(Adds additional context on spill volume and quote from Greenpeace)
By Nia Williams
CALGARY, Alberta, July 16 (Reuters) - Nexen Energy, a wholly owned subsidiary of China’s CNOOC Ltd, has shut down a pipeline at its Long Lake oil sands facility in northern Alberta after it leaked 31,500 barrels of emulsion, the company said on Thursday.
Emulsion is a mixture of bitumen, produced water and sand that is a byproduct of oil sands extraction.
In terms of volume, the incident is one of the largest environmental spills on land in North American history, greater than the estimated 20,082 barrels of crude oil released in Michigan from Enbridge Inc’s Line 6B rupture in July 2010.
It comes as premiers from Canadian provinces are debating a new national energy strategy that could help encourage expansion of pipelines, needed to provide new access to markets for Alberta’s oil sands industry. The Canadian oil and gas companies have also laid off thousands of workers in recent months, struggling due to slumping global oil prices.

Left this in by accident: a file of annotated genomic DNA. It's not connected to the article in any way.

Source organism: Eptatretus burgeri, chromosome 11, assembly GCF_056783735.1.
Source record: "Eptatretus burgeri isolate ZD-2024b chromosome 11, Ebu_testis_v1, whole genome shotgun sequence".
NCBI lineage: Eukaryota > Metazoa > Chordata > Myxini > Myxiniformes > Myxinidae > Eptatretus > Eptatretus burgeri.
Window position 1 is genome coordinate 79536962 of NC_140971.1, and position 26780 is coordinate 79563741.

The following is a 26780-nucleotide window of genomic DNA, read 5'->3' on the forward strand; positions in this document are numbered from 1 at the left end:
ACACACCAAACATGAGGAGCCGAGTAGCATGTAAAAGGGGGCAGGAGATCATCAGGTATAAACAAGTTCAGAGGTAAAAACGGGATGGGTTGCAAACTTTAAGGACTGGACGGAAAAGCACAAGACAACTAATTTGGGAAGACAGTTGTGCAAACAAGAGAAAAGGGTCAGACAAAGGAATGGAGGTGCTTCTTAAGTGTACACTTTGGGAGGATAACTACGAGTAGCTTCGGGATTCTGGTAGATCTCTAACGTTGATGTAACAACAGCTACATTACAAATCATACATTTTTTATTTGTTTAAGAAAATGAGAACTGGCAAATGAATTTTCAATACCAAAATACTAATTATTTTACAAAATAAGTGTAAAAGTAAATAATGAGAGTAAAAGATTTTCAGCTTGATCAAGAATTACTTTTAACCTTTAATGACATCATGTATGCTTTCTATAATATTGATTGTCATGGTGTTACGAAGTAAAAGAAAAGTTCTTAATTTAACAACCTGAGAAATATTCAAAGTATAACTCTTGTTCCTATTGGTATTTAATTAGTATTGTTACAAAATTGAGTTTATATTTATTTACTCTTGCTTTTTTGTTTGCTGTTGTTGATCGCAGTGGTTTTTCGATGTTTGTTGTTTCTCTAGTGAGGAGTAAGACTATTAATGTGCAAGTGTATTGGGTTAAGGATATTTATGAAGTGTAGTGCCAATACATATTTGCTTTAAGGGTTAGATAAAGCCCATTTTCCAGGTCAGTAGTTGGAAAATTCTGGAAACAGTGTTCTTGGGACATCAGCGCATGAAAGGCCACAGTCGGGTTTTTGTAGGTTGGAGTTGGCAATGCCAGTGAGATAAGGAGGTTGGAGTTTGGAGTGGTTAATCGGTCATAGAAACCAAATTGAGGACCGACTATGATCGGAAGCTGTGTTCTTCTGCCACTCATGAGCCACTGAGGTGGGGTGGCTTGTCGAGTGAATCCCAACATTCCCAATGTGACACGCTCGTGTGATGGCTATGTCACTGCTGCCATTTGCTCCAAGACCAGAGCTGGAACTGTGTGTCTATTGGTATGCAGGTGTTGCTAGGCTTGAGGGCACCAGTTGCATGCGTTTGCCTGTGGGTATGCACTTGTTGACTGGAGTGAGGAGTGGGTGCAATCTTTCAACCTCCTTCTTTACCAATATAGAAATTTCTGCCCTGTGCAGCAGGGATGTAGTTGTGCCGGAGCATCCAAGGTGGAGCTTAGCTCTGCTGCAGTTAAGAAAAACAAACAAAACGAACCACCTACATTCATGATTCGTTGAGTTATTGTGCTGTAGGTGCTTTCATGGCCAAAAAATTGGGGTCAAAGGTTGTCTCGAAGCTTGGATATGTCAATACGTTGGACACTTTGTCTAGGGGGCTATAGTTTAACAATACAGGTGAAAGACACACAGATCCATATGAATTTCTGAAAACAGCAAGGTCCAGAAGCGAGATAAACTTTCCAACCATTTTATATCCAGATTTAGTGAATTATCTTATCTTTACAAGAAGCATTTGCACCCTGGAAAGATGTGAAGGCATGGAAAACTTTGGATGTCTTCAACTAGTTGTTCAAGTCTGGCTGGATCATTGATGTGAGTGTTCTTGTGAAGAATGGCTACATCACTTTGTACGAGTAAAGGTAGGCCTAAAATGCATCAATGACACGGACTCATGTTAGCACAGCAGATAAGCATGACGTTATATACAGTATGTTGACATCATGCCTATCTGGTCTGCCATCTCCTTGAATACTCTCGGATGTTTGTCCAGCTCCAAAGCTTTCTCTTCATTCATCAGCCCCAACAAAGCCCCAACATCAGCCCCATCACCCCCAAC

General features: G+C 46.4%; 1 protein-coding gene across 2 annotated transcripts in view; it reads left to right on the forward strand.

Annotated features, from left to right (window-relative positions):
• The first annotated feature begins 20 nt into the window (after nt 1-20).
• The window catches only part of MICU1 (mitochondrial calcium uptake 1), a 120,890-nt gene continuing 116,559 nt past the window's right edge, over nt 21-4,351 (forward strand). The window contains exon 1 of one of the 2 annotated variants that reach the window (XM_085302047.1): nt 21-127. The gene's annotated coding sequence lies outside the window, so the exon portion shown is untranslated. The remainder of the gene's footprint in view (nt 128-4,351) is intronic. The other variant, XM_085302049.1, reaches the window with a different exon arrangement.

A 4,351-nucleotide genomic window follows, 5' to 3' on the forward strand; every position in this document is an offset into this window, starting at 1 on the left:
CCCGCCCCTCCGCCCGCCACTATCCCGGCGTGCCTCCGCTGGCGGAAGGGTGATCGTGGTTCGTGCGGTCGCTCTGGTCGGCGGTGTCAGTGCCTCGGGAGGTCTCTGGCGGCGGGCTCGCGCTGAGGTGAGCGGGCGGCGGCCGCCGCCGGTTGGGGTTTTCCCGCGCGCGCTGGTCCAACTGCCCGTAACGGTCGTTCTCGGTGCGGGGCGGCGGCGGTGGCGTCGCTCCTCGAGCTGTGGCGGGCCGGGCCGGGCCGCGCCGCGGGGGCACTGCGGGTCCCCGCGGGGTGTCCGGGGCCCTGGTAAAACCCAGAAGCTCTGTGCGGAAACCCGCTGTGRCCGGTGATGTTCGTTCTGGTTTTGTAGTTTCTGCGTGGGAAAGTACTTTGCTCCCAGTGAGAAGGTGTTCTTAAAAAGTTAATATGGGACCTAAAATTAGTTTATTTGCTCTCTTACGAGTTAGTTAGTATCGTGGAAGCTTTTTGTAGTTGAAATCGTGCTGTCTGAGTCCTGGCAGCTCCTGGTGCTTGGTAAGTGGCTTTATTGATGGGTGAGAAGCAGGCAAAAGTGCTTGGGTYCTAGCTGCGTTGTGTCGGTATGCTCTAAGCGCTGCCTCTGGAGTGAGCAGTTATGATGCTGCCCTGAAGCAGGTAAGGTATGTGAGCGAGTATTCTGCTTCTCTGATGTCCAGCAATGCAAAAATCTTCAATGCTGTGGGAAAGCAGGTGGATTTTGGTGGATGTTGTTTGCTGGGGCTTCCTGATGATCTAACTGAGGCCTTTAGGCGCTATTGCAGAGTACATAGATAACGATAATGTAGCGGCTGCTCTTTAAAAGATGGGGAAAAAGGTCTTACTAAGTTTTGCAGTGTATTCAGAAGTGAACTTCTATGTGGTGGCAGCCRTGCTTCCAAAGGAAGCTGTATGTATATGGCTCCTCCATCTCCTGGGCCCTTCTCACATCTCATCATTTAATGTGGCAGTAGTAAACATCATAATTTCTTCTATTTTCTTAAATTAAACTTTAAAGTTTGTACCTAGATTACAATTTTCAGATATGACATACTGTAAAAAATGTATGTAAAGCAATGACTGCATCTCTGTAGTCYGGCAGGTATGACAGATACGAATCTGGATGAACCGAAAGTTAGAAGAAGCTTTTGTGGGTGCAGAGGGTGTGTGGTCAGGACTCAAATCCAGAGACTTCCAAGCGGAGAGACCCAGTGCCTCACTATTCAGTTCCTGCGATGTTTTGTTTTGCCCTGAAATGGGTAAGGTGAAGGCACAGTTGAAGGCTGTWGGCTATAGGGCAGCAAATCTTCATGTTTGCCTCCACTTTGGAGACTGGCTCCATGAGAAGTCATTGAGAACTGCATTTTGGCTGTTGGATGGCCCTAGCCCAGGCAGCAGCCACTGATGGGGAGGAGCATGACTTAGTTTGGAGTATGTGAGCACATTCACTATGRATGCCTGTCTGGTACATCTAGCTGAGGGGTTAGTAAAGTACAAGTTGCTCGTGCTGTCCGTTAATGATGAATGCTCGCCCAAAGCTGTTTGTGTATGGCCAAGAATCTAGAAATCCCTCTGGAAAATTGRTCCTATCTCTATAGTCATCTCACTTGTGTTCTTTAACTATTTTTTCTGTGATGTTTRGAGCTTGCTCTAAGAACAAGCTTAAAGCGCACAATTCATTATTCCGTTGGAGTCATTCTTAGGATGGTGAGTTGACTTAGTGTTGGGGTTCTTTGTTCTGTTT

Nexen said the spill was detected on Wednesday afternoon and covered approximately 16,000 square meters (4 acres) but was mostly contained within the pipeline’s right of way, which includes muskeg. The Alberta Energy Regulator said it did not contaminate any water bodies.
The pipeline and connecting pad site have since been isolated, stopping the leak, and there were no injuries.
The 72,000 barrel-per-day Long Lake project is about 36 kilometers (22 miles) southeast of the oil sands hub of Fort McMurray.
Nexen senior communications adviser Kyle Glennie said the company was investigating the cause of the leak and did not know how long it would take to get the pipeline back in service. He was unable to comment on whether production at Long Lake would be affected.
Peter Murchland, public affairs spokesman for the Alberta Energy Regulator, said investigators had been dispatched.
“They are undertaking a fuller assessment of the site and will initiate an investigation, and working with the company to ensure safety and environmental requirements are met,” Murchland said.
Keith Stewart, a climate and energy campaigner from Greenpeace Canada, said the spill was a stark reminder that Canada should focus more on improving renewable sources of energy, while Alberta needs to improve oversight.
“Any way you look at it, it’s a massive spill,” Stewart said. “Why couldn’t they turn this off?” (Editing by Steve Orlofsky and Ken Wills)